Sauers' story an inspirational one

Gene Sauers wasn’t quite sure how he would be received when he joined the Champions Tour at the end of August.

After all, the Savannah native hadn’t been on golf’s radar for quite some time. A bout with Stevens-Johnson Syndrome, a rare and painful skin disorder, had left doctors puzzled and Sauers frustrated until he finally got a proper diagnosis.

But when he teed it up in the Boeing Classic outside of Seattle, Sauers found he was still one of the guys.

“I think they saw that piece on me they did on Golf Channel,” Sauers said. “The first one is Seattle and everyone came up to me. All the big-name guys were like, ‘Gene, it’s good to see you. Welcome out here.’ I think that helped me a lot, too. It was a sigh of relief. At least they accept me out here.”

Sauers turned 50 on Aug. 22, and he has a two-year exemption on the Champions Tour. So far he’s making the most of his opportunity.
He fired three consecutive rounds of 71 to tie for 21st at Seattle, then backed it up with a pair of top-10 finishes in his next two starts. In nine official rounds, he has only once been over par.

“When I turn 52, if I’m not in that top 30, I’ve got to do that Monday qualifying,” said Sauers, who will tee it up this week in the Greater Hickory Classic at Rock Barn in Conover, N.C. “I’ve got to work hard to finish in the top 30. It’s not going to be easy, but if I stay confident and do what I’ve been doing, I shouldn’t have any problems.”

That Sauers is even playing is a miracle by itself. The skin condition, which he likens to burning from the inside out, kept him off the golf course for five years.

Doctors thought at first he had rheumatoid arthritis, but eventually he wound up at Duke University’s medical center and doctors put him on the right course. He was released from a Savannah hospital on June 1, 2011 after a seven-week stretch.

“It took me about two months before I could swing a club,” Sauers said. “When I first got out I couldn’t hit a pitching wedge 15 yards. I said I’m never going to be able to play again.”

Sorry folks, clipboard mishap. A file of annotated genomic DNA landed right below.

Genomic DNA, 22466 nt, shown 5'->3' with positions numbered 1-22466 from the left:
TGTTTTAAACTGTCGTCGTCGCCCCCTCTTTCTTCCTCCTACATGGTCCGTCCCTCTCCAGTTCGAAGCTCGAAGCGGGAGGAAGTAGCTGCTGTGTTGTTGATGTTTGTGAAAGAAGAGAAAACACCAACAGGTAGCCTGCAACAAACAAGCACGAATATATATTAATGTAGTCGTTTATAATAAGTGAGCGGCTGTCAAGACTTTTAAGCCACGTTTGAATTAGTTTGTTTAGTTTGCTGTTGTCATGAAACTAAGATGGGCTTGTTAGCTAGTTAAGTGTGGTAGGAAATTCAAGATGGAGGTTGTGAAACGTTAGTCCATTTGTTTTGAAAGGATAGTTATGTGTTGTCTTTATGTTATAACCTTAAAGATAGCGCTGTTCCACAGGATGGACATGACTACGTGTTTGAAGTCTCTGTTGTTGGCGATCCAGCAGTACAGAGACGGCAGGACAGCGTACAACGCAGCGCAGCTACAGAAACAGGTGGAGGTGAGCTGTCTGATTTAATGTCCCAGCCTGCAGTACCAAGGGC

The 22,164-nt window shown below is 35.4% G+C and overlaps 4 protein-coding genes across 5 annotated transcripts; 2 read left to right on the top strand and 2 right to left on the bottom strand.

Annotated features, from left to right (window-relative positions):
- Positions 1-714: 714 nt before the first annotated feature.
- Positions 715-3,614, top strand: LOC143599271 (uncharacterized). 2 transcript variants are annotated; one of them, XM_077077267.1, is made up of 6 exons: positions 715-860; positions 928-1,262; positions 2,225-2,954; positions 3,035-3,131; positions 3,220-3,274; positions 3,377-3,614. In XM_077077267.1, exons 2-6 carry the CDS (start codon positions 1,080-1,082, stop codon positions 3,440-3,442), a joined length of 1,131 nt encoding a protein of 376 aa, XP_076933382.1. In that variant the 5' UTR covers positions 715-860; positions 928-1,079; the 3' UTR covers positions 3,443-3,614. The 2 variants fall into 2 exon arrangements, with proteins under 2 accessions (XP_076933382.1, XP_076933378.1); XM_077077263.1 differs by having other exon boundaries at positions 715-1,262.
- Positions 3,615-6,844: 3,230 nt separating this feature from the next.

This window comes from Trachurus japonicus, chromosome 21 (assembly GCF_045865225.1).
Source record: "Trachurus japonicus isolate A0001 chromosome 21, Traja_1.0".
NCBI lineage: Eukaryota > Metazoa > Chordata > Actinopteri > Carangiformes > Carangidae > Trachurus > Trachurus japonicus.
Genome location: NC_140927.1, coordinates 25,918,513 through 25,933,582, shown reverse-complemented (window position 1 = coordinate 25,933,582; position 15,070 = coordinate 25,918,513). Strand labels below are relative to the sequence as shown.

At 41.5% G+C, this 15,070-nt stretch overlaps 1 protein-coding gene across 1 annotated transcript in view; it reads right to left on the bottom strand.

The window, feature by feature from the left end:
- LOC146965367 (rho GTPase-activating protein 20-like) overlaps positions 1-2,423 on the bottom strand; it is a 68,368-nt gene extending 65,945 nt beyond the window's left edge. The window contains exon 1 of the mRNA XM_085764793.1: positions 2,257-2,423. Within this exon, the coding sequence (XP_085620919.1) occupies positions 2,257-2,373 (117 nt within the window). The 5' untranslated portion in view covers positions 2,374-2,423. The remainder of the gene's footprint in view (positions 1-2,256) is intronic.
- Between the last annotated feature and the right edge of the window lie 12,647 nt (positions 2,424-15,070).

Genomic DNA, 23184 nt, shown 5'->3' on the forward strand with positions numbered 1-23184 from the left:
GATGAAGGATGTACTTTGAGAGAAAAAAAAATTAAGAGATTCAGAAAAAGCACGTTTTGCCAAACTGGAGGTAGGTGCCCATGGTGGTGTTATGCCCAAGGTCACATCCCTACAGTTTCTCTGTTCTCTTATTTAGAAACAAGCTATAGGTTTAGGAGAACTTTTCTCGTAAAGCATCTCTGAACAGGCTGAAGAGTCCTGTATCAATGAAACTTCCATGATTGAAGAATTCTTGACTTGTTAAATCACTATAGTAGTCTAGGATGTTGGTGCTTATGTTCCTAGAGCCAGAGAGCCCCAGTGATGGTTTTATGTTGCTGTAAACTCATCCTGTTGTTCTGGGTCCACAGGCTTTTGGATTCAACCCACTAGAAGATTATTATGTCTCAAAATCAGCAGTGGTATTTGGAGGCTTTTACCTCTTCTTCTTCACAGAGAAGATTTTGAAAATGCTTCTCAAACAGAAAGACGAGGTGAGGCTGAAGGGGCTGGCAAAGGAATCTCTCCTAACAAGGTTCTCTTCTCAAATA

Sauers would hit balls into the marsh in his backyard, eventually building up strength and flexibility that he had lost while in the hospital.
“Two months of doing that and I finally went out and played, and I shot 71,” said Sauers, who birdied the final three holes. “I said if I could shoot 71, I need to try it again. I think the Lord’s telling me something.”

Sauers has won three times on the PGA Tour, but his last win came a decade ago at the Air Canada Championship. His play earned him three Masters Tournament appearances between 1987 and 1993, but his best finish came in 1987 when he tied for 33rd.

“I’d love to get back there one day. It’s going to be tough,” he said. “Back when I was a kid playing at Augusta, I knew a little history. Looking back, I should have focused on that more.”

Sauers will have his oldest son, Gene Jr., serve as a caddie this week. And while the courses on the Champions Tour are new to Sauers, that does not deter him. Not after all he’s been through.

“I’ve been hitting the ball real good. Almost as good as I did on the regular tour,” he said. “The bad part of my game was putting back then. I guess it still is. I tell you, if I get a hot week with the putter, they won’t touch me. That’s the way I feel.”

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